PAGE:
Here, we describe our collaborative efforts to use N-methyl-d-aspartate (NMDA) receptor antagonists as a translational tool to advance our understanding of the pathophysiology of schizophrenia and identify potential new targets for treatment of schizophrenia. We began these efforts in the late 1980s with a keen sense that, in both human and animal studies, we needed to move beyond the dopamine hypothesis of schizophrenia; if the dopamine hypothesis were correct, the existing dopamine antagonists should have cured the disease but they have not. We used NMDA receptor antagonists, not to produce schizophrenia, but as a tool to provide insights into effects of disturbances in glutamate synaptic function in schizophrenia. Our work has provided insights into potential mechanisms that may contribute to disrupted cortical function in schizophrenia and has helped identify potential treatment targets for the disorder. The translational nature of this study made the clinical testing of the first of these targets feasible. Advances in systems neuroscience approaches in animals and humans make new types of translational research possible; however, our concern is that the current obstacles facing translational research funding and academia-industry collaborations threaten the future progress in this field.

Egerton A, Stone JM. (2012).The glutamate hypothesis of schizophrenia: neuroimaging and drug development. Curr Pharm Biotechnol. 2012 Jun 1;13(8):1500-12.

Over the last 50 years, evidence for central involvement of glutamatergic neurotransmission in the pathophysiology of schizophrenia has accumulated. Recent advances in neuroimaging technology now allow several components of glutamatergic neurotransmission to be assessed in the living human brain. Positron emission tomography (PET) or single photon emission tomography (SPET) in combination with select radiotracers allows visualization of glutamatergic receptors in vivo, and magnetic resonance (MR) – based techniques allow mapping of the effects of glutamatergic agents on regional brain activation, and the measurement of regional glutamate concentrations. These imaging studies have provided evidence for regional glutamatergic abnormalities in psychosis, and are beginning to describe both the evolution of these abnormalities over the course of the illness and their response to therapeutic intervention. In parallel, advances in small animal imaging and the development of animal models have provided a platform to explore the neuropathological consequences of glutamatergic abnormality, and the potential antipsychotic efficacy of novel compounds. The molecular diversity of the glutamatergic system has driven the design of several compounds targeting aspects of glutamatergic transmission, and clinical trials have yielded encouraging results. Here, we review the contribution of imaging studies to date in understanding glutamatergic abnormalities in psychosis, and discuss the potential of new glutamatergic compounds for treatment of the disorder.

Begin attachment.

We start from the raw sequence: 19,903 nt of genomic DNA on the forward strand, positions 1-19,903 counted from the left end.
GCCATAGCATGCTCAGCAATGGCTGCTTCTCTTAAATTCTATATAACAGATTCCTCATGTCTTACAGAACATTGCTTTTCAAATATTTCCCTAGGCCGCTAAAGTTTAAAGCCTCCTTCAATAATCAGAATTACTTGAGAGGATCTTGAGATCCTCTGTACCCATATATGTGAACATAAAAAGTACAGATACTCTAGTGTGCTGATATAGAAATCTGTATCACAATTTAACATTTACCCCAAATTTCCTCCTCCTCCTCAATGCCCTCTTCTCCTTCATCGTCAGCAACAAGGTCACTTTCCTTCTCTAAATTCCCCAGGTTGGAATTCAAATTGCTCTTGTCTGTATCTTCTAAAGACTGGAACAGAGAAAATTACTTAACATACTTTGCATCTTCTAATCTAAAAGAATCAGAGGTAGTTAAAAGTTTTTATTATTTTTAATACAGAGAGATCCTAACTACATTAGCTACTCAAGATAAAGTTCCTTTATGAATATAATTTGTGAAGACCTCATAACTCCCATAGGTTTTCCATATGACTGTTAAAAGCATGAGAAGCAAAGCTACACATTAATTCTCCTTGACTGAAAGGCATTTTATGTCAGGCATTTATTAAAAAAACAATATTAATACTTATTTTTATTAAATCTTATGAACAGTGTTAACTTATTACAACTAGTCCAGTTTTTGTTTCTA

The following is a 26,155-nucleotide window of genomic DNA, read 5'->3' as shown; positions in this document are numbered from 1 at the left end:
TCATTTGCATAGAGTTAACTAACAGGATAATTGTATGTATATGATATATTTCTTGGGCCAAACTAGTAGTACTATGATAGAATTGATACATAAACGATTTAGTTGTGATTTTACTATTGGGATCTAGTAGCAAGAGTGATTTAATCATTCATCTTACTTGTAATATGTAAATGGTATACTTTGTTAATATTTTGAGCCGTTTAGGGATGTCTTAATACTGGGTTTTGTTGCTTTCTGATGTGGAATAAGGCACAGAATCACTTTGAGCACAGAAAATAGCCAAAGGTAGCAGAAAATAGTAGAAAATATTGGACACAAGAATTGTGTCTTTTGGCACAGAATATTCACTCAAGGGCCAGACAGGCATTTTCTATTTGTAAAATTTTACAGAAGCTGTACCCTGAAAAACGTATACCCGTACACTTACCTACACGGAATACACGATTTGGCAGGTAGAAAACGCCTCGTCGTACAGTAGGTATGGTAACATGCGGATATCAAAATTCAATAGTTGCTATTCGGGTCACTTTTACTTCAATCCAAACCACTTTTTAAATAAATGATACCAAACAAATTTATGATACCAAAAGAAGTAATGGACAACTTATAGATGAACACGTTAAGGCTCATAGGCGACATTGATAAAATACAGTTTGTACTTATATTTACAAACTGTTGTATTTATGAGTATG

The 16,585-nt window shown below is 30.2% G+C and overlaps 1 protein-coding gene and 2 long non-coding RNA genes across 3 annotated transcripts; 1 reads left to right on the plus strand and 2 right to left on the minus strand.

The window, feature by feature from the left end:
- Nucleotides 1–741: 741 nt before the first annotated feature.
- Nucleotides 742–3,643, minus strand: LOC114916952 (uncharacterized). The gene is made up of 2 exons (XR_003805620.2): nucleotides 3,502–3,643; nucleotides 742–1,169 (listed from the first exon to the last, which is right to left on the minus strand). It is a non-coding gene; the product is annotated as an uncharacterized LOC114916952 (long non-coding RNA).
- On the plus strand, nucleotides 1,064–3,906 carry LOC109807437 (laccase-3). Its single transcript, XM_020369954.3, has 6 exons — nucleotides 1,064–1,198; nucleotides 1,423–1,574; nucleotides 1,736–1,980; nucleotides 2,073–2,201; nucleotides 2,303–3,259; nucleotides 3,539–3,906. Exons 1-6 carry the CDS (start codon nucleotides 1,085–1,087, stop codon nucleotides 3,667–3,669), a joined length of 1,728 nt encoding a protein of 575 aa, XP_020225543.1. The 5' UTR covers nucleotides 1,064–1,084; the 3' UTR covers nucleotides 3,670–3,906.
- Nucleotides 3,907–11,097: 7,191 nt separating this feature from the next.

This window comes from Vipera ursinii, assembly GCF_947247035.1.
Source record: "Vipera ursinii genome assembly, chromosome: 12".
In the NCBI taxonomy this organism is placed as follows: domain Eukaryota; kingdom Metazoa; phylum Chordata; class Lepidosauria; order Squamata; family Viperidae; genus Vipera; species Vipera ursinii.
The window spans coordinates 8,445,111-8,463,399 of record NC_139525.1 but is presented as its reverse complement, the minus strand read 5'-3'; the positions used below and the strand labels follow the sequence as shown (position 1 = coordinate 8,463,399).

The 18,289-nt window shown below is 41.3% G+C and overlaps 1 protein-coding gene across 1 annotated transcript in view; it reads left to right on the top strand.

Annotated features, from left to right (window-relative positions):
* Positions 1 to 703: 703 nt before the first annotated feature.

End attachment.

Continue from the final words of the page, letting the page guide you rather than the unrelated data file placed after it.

“Please hear this: There are not ‘schizophrenics’, there are people with schizophrenia.”

10 07 2012

Here is another fascinating story of a person with a health condition and disability. In this video by TED, Elyn Saks , a mental health law scholar and writer,  speaks for the rights of mentally ill people. In 2007, deep into her career, Saks dropped a bombshell–her autobiography, The Center Cannot Hold. In it, she reveals the depth of her own schizophrenia, now controlled by drugs and therapy. Clear-eyed and honest about her own condition, the book lent her new ammunition in the quest to protect the rights and dignity of the mentally ill. Thank you Namma for recommending this interesting lecture!

To watch and hear this lecture click HERE